Would bringing back the Porter 4th of July midnight parade as a
family-friendly event be the kind of unique attraction that brands the town
as a great place to live and visit?
That was one suggestion heard Wednesday as community volunteers sought input
on how to make Porter a destination focus for bringing one’s family --- and
raising one’s family, too.
About 20 persons engaged in a free-wheeling exchange of observations and
ideas at the invitation of the town’s Branding Leadership Team. Working with
Porter County Tourism, the tag line Front Porch to the Dunes is being used
with an Adirondak chair logo to convey a welcoming Porter experience awaits.
Of nine Porter County cities and towns participating, Porter was chosen to
use the family-focus/recreation brand because of the strength of its
Hawthorne Park, considered a jewel in the community, and because of the
proximity of an historic downtown that just might have the most
restaurants/bars per capita around.
Possible Hawthorne offerings such as a splash pool/skating rink, outdoor
performance area for children’s theater and a Frisbee golf course would make
a good thing even better for residents and tourists alike, according to
Porter County Tourism executive director Lorelei Weimer.
She estimated if just 5 percent of the day visitors to the Indiana Dunes
State Park stay at least two nights locally, that would result in a $20
million injection of revenue to businesses annually.
To that end Porter is spearheading the $30 million Gateway to the Indiana
Dunes project that would transform the Indiana 49/U.S. 20 corridors north of
Interstate 94 to attract tourists, create jobs for area residents and
diversify the town tax base.
Business development is what Porter needs, said town director of engineering
With large tracts of land previously taken by the Indiana Dunes National
Lakeshore, he explained, the opportunity for Porter to develop with a
typical industrial/commercial base and generate more town revenue was lost.
That’s why Porter’s property tax rate is one of the highest around because
it’s mainly supported by residential uses, said Keiser.
But what Porter does have, said speakers, is Lake Michigan and two
state/federal parks that draw 3 million combined visitors a year, so why not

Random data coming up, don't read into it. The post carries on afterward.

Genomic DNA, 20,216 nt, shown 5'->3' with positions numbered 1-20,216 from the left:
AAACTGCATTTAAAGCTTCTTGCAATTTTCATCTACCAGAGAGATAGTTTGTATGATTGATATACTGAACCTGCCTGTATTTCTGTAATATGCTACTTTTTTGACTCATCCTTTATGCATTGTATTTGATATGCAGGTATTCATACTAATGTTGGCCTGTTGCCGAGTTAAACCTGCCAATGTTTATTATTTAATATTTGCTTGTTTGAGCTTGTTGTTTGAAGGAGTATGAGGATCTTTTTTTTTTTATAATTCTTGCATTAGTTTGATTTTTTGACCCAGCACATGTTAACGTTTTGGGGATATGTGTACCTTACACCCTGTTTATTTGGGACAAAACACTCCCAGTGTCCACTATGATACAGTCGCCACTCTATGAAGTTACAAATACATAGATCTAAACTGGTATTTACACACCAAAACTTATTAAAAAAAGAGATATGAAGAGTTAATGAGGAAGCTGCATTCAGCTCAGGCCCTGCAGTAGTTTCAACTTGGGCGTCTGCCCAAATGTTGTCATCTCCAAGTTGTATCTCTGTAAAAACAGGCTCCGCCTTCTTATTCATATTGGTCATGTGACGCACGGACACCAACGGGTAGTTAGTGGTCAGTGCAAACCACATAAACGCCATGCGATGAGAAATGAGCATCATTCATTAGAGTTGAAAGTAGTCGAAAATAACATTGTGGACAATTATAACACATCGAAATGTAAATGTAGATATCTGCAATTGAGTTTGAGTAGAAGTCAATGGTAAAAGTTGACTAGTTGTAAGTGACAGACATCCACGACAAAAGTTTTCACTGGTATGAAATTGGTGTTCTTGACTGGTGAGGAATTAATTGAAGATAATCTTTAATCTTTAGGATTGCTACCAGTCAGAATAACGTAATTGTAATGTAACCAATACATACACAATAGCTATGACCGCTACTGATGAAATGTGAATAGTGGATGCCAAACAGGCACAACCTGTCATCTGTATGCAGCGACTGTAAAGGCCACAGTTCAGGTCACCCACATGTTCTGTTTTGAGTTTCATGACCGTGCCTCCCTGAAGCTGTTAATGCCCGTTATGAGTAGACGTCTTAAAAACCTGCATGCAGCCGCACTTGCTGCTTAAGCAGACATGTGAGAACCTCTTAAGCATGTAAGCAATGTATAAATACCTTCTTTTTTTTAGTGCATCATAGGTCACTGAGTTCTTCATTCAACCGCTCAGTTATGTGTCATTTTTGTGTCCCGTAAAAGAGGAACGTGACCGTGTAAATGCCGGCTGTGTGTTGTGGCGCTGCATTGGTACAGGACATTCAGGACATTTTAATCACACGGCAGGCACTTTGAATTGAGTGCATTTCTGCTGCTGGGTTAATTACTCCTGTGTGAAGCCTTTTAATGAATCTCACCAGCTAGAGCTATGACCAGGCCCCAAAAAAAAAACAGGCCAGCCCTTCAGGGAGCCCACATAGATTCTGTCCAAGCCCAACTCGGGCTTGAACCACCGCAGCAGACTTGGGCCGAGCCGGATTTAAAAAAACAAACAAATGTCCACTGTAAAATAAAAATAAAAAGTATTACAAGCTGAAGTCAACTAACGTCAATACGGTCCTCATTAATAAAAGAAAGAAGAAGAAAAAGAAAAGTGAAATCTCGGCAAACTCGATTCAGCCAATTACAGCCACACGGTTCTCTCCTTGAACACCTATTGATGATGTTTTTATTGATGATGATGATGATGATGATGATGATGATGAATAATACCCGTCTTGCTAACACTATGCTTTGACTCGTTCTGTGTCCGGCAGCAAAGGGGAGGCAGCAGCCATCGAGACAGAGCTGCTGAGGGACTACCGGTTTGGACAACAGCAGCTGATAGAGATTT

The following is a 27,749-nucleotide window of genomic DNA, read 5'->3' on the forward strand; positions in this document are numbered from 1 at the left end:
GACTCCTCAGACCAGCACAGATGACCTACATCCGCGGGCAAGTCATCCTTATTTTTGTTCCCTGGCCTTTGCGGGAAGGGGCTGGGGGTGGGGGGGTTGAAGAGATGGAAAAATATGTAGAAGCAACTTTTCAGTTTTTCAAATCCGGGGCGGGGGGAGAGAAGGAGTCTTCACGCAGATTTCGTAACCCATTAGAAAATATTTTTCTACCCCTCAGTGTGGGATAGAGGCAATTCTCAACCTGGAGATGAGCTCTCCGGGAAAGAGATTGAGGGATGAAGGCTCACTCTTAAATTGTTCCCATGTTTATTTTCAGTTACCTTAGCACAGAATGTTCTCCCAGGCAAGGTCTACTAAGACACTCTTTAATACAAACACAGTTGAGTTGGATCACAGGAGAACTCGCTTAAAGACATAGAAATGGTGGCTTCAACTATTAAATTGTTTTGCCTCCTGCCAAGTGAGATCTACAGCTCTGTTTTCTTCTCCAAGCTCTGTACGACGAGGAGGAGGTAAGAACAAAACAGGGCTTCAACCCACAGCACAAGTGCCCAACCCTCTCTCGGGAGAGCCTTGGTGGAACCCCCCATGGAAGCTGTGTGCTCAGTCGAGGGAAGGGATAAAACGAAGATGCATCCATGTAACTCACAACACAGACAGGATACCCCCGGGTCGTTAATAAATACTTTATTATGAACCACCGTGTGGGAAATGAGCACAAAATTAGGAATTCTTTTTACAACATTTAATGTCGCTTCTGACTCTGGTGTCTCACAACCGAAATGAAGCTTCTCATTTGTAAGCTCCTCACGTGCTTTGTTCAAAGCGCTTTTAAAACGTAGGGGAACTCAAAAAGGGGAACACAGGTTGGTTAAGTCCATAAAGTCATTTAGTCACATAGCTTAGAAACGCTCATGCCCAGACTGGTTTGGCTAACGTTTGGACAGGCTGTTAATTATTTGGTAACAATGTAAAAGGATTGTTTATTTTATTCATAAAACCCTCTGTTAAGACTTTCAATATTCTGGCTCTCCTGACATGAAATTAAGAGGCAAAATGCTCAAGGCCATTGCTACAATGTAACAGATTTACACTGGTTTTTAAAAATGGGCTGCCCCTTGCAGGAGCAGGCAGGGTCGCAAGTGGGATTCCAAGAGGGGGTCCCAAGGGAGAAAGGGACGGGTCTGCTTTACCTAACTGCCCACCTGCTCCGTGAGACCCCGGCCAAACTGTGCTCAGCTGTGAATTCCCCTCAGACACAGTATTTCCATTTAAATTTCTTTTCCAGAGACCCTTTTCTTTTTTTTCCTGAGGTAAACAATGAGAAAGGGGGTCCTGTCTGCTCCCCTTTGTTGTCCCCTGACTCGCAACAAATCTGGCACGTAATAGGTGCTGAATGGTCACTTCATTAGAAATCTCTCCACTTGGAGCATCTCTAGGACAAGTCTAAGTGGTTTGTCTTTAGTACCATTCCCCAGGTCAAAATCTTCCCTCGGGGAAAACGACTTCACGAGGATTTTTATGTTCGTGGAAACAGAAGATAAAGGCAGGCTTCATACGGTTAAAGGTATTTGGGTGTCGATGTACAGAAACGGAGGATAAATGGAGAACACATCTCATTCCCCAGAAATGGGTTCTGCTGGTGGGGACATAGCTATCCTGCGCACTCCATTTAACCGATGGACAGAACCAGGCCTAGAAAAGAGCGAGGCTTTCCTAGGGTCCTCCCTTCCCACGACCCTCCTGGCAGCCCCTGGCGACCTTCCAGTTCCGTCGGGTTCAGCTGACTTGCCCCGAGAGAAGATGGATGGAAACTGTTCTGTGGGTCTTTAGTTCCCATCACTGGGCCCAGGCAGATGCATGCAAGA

make the most of it?
Branding Team member Bill Sexton said the same Hawthorne Park amenities and
the nearby Little Calumet River and woods that provided a source of fun and
discovery for him as a child growing up in Porter can offer even more varied
experiences for future generations.
“The park has been a part of me and other people in this community.
Hawthorne Park --- Porter Park --- this is where they end up,” he told the
Resident Elka Nelson suggested adding movies, concerts and storytelling as
park activities, and Heather Augustyn said chess is popular with youngsters
so paint chess boards on the concrete for play. Zathoe Sexton said local
service organizations could sponsor a hometown picnic, while Park
Board/Branding Team member Patty Raffin said rotating restaurant vendors
could offer their selections at Hawthorne throughout the summer.
The Chesterton Art Fair has been located in Porter for years, said Weimer
and Sexton, so why not start a tradition of its own by having groups sponsor
real Adirondak chairs creatively decorated with individual themes and
displayed throughout the town similar to the popular Chicago cow art
Initially Porter’s July 4 midnight parade with few marchers grabbed
headlines for its uniqueness, but as its popularity grew so did its
problems, ending with thousands crammed into the downtown and many refusing
to leave even after the bars had closed causing trouble for residents.
No one has come forward to resurrect the parade, but Keiser speculated it
could be brought back with some tight restrictions so former excesses don’t
repeat themselves. Sexton offered to help a sponsor in that effort, and
resident Karen Pisowicz said, “I’d love to see it back.”
Porter has its own downtown master plan in the works, and Weimer said
wayfinding signage, more sidewalks, historic markers and the potential for
connectivity with the South Shore train station can make a good thing
Porter’s already-vibrant night life at the downtown’s restaurants and bars
was noted, but resident Bill Cantrell said they need to be made handicapped
accessible and suggested offering grants for retrofits like Porter town
government and the Chesterton/Duneland Chamber of Commerce are offering for
Branding Team member Porter resident Heather Ennis, also the Chamber
executive director, reminded that the team is a non-political group with no
revenue stream of its own but would gladly facilitate contacts and ideas.
The potential synergy of adding family-oriented daytime businesses in
Porter’s downtown to supplement the more-adult evening uses was raised.
Keiser said the downtown, primarily along Lincoln Street, is hemmed in by
railroads to its south and parking is at capacity now but infill lots do
While Keiser initially said moving businesses into Franklin Street north of
Lincoln would not be a good fit for Porter, an audience member described the
success of old town Glendale, AZ where a special district was created for
historic cottages there blending residential with small-scale tourist retail